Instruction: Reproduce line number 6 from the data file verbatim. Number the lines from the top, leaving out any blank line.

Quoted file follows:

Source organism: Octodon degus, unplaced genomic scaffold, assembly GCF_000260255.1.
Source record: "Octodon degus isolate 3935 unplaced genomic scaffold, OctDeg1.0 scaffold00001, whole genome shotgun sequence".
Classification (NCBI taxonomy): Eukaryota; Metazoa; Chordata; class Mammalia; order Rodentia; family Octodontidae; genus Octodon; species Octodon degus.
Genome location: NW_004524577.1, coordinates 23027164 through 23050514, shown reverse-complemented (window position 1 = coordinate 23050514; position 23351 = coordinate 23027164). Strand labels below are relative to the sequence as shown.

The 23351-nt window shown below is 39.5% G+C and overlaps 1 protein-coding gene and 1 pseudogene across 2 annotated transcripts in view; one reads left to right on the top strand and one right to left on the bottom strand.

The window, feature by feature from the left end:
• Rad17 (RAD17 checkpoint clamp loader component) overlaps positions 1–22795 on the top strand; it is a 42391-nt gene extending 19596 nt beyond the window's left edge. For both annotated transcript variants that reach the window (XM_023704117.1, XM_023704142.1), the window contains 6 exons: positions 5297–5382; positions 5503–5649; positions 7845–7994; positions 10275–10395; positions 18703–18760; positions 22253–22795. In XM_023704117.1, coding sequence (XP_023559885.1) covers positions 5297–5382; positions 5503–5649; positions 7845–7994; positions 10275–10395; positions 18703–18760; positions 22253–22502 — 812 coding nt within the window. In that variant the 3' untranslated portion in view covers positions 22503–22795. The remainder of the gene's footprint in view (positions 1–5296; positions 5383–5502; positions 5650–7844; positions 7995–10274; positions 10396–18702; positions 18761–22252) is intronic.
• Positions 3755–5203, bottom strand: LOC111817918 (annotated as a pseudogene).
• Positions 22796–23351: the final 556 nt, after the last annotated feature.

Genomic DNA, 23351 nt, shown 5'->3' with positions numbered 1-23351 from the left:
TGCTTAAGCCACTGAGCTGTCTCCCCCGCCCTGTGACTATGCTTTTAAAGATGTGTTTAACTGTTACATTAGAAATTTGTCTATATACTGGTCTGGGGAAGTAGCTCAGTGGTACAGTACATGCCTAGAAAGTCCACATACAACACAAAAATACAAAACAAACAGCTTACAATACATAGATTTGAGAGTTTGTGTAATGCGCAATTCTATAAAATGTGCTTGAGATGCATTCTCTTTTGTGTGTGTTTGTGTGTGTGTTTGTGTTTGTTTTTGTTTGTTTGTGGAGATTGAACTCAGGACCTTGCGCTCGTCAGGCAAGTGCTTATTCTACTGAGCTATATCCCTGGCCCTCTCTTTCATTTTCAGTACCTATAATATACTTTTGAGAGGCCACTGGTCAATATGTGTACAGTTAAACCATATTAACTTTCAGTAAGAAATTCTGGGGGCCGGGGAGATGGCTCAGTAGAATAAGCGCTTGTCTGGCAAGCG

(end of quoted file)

The window, feature by feature from the left end: